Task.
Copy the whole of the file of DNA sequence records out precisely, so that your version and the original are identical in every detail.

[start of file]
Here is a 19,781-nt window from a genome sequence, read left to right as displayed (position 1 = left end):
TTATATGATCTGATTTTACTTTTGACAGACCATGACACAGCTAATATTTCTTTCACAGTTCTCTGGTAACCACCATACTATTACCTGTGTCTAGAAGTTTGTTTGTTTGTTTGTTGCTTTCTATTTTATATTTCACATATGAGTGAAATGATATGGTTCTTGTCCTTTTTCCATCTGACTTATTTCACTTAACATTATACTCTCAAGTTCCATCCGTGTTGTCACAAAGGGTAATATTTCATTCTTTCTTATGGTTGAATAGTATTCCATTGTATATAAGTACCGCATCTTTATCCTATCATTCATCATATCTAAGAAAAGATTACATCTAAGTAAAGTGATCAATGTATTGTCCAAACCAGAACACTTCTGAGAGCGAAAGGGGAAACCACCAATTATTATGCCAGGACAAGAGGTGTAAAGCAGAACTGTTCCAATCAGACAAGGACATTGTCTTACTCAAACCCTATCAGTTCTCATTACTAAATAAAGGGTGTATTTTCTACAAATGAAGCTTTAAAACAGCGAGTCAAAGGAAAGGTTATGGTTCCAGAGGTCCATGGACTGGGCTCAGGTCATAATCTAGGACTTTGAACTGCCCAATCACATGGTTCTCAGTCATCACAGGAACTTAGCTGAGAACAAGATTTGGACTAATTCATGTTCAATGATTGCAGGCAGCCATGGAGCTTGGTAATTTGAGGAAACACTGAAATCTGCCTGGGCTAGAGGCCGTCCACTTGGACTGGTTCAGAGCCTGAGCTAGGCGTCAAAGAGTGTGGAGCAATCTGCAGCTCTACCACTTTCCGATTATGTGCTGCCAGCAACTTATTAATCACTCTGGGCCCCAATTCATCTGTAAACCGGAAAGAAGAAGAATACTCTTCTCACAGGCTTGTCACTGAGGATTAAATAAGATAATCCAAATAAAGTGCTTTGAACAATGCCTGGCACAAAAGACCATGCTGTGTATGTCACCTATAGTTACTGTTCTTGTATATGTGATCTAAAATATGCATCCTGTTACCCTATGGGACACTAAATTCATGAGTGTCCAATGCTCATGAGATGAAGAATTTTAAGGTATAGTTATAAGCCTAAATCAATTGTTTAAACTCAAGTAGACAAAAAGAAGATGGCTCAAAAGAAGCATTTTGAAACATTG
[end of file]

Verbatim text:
Here is a 19,781-nt window from a genome sequence, read left to right as displayed (position 1 = left end):
TTATATGATCTGATTTTACTTTTGACAGACCATGACACAGCTAATATTTCTTTCACAGTTCTCTGGTAACCACCATACTATTACCTGTGTCTAGAAGTTTGTTTGTTTGTTTGTTGCTTTCTATTTTATATTTCACATATGAGTGAAATGATATGGTTCTTGTCCTTTTTCCATCTGACTTATTTCACTTAACATTATACTCTCAAGTTCCATCCGTGTTGTCACAAAGGGTAATATTTCATTCTTTCTTATGGTTGAATAGTATTCCATTGTATATAAGTACCGCATCTTTATCCTATCATTCATCATATCTAAGAAAAGATTACATCTAAGTAAAGTGATCAATGTATTGTCCAAACCAGAACACTTCTGAGAGCGAAAGGGGAAACCACCAATTATTATGCCAGGACAAGAGGTGTAAAGCAGAACTGTTCCAATCAGACAAGGACATTGTCTTACTCAAACCCTATCAGTTCTCATTACTAAATAAAGGGTGTATTTTCTACAAATGAAGCTTTAAAACAGCGAGTCAAAGGAAAGGTTATGGTTCCAGAGGTCCATGGACTGGGCTCAGGTCATAATCTAGGACTTTGAACTGCCCAATCACATGGTTCTCAGTCATCACAGGAACTTAGCTGAGAACAAGATTTGGACTAATTCATGTTCAATGATTGCAGGCAGCCATGGAGCTTGGTAATTTGAGGAAACACTGAAATCTGCCTGGGCTAGAGGCCGTCCACTTGGACTGGTTCAGAGCCTGAGCTAGGCGTCAAAGAGTGTGGAGCAATCTGCAGCTCTACCACTTTCCGATTATGTGCTGCCAGCAACTTATTAATCACTCTGGGCCCCAATTCATCTGTAAACCGGAAAGAAGAAGAATACTCTTCTCACAGGCTTGTCACTGAGGATTAAATAAGATAATCCAAATAAAGTGCTTTGAACAATGCCTGGCACAAAAGACCATGCTGTGTATGTCACCTATAGTTACTGTTCTTGTATATGTGATCTAAAATATGCATCCTGTTACCCTATGGGACACTAAATTCATGAGTGTCCAATGCTCATGAGATGAAGAATTTTAAGGTATAGTTATAAGCCTAAATCAATTGTTTAAACTCAAGTAGACAAAAAGAAGATGGCTCAAAAGAAGCATTTTGAAACATTG